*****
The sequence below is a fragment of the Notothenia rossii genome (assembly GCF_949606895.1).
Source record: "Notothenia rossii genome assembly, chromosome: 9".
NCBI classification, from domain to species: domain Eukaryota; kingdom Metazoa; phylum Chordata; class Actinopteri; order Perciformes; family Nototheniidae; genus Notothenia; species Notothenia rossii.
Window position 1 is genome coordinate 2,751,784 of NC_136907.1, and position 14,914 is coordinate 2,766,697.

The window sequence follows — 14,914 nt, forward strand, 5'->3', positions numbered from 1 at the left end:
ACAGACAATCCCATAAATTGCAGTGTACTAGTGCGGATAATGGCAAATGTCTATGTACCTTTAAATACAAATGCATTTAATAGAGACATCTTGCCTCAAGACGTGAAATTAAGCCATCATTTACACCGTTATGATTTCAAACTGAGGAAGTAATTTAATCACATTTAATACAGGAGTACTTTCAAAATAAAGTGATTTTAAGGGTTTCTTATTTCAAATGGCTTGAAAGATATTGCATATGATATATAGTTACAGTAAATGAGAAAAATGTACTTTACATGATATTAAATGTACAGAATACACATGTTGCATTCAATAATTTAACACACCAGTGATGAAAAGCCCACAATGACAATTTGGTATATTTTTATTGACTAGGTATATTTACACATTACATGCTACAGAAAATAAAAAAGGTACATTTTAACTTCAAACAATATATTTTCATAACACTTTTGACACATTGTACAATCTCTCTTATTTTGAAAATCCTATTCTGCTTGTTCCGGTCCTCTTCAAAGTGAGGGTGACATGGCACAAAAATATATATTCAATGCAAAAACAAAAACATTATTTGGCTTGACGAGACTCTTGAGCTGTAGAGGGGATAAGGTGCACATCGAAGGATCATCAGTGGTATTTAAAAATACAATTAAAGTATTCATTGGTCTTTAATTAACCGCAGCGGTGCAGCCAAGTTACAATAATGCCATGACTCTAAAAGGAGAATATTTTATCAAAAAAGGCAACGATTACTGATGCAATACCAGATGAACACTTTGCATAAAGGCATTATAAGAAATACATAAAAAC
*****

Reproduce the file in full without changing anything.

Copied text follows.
The sequence below is a fragment of the Notothenia rossii genome (assembly GCF_949606895.1).
Source record: "Notothenia rossii genome assembly, chromosome: 9".
NCBI classification, from domain to species: domain Eukaryota; kingdom Metazoa; phylum Chordata; class Actinopteri; order Perciformes; family Nototheniidae; genus Notothenia; species Notothenia rossii.
Window position 1 is genome coordinate 2,751,784 of NC_136907.1, and position 14,914 is coordinate 2,766,697.

The window sequence follows — 14,914 nt, forward strand, 5'->3', positions numbered from 1 at the left end:
ACAGACAATCCCATAAATTGCAGTGTACTAGTGCGGATAATGGCAAATGTCTATGTACCTTTAAATACAAATGCATTTAATAGAGACATCTTGCCTCAAGACGTGAAATTAAGCCATCATTTACACCGTTATGATTTCAAACTGAGGAAGTAATTTAATCACATTTAATACAGGAGTACTTTCAAAATAAAGTGATTTTAAGGGTTTCTTATTTCAAATGGCTTGAAAGATATTGCATATGATATATAGTTACAGTAAATGAGAAAAATGTACTTTACATGATATTAAATGTACAGAATACACATGTTGCATTCAATAATTTAACACACCAGTGATGAAAAGCCCACAATGACAATTTGGTATATTTTTATTGACTAGGTATATTTACACATTACATGCTACAGAAAATAAAAAAGGTACATTTTAACTTCAAACAATATATTTTCATAACACTTTTGACACATTGTACAATCTCTCTTATTTTGAAAATCCTATTCTGCTTGTTCCGGTCCTCTTCAAAGTGAGGGTGACATGGCACAAAAATATATATTCAATGCAAAAACAAAAACATTATTTGGCTTGACGAGACTCTTGAGCTGTAGAGGGGATAAGGTGCACATCGAAGGATCATCAGTGGTATTTAAAAATACAATTAAAGTATTCATTGGTCTTTAATTAACCGCAGCGGTGCAGCCAAGTTACAATAATGCCATGACTCTAAAAGGAGAATATTTTATCAAAAAAGGCAACGATTACTGATGCAATACCAGATGAACACTTTGCATAAAGGCATTATAAGAAATACATAAAAAC